I have a personal story that has lingered for several years after I attended the funeral of a clergy member’s wife, then went to the home for a post-funeral condolence call. A day later, I returned to the home with my wife (who couldn’t attend the funeral); she wanted to pay her respects because her parents were close friends of the clergy member. The deceased woman’s son was offended, assuming that I came back not to comfort, but so that I could impress people in the room. Assuming an ulterior motive — and despite my explanation — he has continued his resentment to this day, causing him to search out more current reasons that validate his original feelings. Anger can become a never-ending cycle that piles on more reasons to be angry.
I think that we have become an offense-driven society. In the daily news cycle, someone is offended at something, without realizing that most human interactions are not intended to offend, even if sometimes they do. But if we don’t even see the difference between an intended offense and an unintended one, we have gone down a slippery slope, the bottom of which allows us to be easily and consistently offended and victimized.
Fortunately, in our justice system, there is still a difference between intent and lack of intent. A person cannot be convicted of certain capital crimes without mens rea, defined by the Oxford Dictionary as “The intention or knowledge of wrongdoing that constitutes part of a crime, as opposed to the action or conduct of the accused.” Imagine what our justice system would be like if intention vs. accident were not taken into account. Imagine what our insurance system would look like if a simple automobile accident could not be distinguished from a purposeful act. However, in current-day politics and in our society, we are more reluctant to differentiate between the two.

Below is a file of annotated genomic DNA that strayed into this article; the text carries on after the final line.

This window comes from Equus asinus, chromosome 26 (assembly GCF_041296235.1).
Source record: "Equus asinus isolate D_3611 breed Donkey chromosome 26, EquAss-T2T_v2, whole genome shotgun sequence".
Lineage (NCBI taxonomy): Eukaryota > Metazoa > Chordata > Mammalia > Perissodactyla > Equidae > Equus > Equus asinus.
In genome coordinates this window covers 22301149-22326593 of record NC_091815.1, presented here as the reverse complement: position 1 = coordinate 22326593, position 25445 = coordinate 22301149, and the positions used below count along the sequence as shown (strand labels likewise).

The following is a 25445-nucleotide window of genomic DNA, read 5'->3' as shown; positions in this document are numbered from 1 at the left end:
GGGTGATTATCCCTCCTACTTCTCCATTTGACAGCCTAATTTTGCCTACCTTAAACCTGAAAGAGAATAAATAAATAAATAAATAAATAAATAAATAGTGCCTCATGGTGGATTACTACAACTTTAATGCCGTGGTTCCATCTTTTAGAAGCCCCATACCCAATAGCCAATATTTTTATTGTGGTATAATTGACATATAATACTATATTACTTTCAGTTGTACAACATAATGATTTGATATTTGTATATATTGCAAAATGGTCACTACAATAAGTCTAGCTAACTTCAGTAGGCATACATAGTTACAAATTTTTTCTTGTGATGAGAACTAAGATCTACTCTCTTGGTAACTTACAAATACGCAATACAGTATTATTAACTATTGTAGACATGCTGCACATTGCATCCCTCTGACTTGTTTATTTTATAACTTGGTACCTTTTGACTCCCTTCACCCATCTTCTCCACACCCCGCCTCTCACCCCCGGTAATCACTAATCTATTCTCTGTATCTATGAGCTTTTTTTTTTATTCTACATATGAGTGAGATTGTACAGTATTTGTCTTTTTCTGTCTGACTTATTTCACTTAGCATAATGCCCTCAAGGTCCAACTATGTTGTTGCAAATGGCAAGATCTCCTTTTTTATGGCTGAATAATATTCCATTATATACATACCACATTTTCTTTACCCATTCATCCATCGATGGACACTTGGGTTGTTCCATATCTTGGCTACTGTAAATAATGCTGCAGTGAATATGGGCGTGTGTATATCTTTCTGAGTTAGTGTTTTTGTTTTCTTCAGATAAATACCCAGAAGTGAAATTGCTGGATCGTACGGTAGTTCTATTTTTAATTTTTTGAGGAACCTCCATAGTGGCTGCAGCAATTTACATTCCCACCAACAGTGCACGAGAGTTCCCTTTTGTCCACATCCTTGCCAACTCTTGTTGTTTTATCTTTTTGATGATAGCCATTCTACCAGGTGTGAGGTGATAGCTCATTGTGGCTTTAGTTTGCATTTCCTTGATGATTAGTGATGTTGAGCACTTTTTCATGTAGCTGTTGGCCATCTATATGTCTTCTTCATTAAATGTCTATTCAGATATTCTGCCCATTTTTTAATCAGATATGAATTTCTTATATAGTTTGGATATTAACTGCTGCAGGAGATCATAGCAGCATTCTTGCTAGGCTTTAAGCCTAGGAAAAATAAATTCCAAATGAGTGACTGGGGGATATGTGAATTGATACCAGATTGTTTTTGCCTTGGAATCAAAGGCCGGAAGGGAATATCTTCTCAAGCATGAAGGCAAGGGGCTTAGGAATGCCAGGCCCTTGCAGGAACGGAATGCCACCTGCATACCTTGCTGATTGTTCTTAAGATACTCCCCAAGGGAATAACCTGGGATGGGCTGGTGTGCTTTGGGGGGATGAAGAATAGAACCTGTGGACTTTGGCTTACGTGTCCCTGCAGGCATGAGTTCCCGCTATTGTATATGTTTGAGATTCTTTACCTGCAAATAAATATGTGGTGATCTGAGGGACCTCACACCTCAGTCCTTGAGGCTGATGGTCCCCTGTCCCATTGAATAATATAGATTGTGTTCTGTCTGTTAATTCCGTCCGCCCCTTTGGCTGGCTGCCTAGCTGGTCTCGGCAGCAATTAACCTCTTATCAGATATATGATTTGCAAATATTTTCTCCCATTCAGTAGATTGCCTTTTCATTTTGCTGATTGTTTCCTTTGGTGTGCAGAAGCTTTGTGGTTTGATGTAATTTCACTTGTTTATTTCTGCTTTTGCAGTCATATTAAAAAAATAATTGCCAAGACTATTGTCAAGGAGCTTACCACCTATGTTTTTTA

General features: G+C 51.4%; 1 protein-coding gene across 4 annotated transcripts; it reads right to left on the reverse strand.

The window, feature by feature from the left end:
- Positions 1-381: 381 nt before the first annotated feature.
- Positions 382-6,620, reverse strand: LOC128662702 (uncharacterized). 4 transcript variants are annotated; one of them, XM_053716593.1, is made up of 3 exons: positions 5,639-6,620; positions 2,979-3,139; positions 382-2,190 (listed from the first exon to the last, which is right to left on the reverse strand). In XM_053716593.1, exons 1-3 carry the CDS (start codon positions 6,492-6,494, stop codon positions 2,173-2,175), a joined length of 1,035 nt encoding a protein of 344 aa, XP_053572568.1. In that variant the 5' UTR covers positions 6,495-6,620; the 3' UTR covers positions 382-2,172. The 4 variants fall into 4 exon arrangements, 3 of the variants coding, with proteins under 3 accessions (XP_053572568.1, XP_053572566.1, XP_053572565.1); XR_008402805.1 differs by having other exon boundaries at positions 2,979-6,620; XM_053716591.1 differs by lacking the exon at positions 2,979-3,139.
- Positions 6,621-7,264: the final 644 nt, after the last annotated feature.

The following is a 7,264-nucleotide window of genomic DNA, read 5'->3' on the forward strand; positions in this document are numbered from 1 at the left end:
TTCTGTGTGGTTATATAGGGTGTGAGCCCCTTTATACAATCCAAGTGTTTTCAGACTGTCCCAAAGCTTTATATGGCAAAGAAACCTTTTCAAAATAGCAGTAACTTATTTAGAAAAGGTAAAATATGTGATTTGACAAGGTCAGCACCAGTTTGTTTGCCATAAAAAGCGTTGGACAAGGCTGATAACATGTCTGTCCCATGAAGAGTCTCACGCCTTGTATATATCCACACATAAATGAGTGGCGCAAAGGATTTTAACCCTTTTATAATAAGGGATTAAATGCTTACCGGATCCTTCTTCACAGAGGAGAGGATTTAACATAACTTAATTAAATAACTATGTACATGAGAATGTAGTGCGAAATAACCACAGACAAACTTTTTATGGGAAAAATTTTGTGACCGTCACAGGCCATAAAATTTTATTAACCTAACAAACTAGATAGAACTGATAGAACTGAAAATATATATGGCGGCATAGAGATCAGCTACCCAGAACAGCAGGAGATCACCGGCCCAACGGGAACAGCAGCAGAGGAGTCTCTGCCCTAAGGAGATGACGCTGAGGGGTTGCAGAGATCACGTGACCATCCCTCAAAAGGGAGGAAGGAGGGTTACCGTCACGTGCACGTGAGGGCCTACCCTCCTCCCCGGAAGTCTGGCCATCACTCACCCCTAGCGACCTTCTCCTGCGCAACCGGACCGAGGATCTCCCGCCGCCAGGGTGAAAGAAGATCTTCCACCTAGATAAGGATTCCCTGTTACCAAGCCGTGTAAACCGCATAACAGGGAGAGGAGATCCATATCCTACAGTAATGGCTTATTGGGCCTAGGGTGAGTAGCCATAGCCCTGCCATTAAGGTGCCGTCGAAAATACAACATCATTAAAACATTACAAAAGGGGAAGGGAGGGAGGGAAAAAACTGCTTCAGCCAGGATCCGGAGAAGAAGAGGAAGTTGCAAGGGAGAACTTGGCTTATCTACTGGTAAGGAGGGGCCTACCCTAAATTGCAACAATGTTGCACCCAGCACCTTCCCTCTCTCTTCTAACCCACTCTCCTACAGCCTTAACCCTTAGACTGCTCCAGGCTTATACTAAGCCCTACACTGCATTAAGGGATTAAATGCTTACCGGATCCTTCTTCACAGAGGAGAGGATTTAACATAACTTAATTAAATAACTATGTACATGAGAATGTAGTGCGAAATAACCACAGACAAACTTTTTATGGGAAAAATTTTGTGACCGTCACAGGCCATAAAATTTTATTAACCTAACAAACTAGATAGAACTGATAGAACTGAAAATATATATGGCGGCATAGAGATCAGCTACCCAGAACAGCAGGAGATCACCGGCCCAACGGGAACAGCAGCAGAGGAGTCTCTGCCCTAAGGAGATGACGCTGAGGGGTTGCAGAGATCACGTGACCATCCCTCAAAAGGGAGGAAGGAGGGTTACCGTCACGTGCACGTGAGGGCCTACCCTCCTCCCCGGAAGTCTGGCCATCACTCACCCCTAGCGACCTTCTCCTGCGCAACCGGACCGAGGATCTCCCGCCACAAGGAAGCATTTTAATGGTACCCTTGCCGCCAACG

It seems that, almost every week I don’t get phone calls or emails returned by some people I know. I choose to give them the benefit of the doubt. I choose to believe that they’re just very busy, that I slipped through the cracks, that they do not mean any offense or disrespect. And it is that simple choice that allows me to get through the day and go to sleep at night without harboring anger, resentment or negative thoughts.
As we go into 2021 — especially after we’ve encountered human tragedy and seen human kindness — I hope that we can restore the value of giving others the benefit of the doubt by looking first at their intentions before we judge their actions.
Wishing everyone reading this a happy and healthy new year — no hidden motives intended!
Stuart Muszynski is President and CEO of Values-in-Action Foundation, a character education and social-emotional learning non-profit organization based in Mayfield Village, Ohio, serving 2,500 K-12 schools in all 50 states. Values-in-Action also strives to create communities of kindness, caring and respect with its #Kindland and #JustBeKind initiatives. Learn more at www.viafdn.org